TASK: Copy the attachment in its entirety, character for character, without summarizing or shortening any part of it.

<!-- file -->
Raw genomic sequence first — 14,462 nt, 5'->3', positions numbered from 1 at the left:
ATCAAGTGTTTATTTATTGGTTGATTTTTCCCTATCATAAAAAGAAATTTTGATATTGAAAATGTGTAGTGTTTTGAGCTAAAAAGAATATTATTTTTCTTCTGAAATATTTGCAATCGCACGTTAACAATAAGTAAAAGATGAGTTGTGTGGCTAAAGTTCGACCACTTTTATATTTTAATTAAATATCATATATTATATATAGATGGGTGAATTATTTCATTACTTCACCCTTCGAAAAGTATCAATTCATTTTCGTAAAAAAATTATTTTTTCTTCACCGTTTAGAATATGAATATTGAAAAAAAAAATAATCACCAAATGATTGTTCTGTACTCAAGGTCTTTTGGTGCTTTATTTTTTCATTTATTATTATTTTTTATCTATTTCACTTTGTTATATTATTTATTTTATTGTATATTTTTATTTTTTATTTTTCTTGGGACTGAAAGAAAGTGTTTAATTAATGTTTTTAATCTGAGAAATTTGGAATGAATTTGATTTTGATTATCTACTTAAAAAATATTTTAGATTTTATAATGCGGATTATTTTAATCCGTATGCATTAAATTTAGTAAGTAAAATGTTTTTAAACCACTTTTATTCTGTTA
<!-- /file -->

Raw genomic sequence first — 14,462 nt, 5'->3', positions numbered from 1 at the left:
ATCAAGTGTTTATTTATTGGTTGATTTTTCCCTATCATAAAAAGAAATTTTGATATTGAAAATGTGTAGTGTTTTGAGCTAAAAAGAATATTATTTTTCTTCTGAAATATTTGCAATCGCACGTTAACAATAAGTAAAAGATGAGTTGTGTGGCTAAAGTTCGACCACTTTTATATTTTAATTAAATATCATATATTATATATAGATGGGTGAATTATTTCATTACTTCACCCTTCGAAAAGTATCAATTCATTTTCGTAAAAAAATTATTTTTTCTTCACCGTTTAGAATATGAATATTGAAAAAAAAAATAATCACCAAATGATTGTTCTGTACTCAAGGTCTTTTGGTGCTTTATTTTTTCATTTATTATTATTTTTTATCTATTTCACTTTGTTATATTATTTATTTTATTGTATATTTTTATTTTTTATTTTTCTTGGGACTGAAAGAAAGTGTTTAATTAATGTTTTTAATCTGAGAAATTTGGAATGAATTTGATTTTGATTATCTACTTAAAAAATATTTTAGATTTTATAATGCGGATTATTTTAATCCGTATGCATTAAATTTAGTAAGTAAAATGTTTTTAAACCACTTTTATTCTGTTA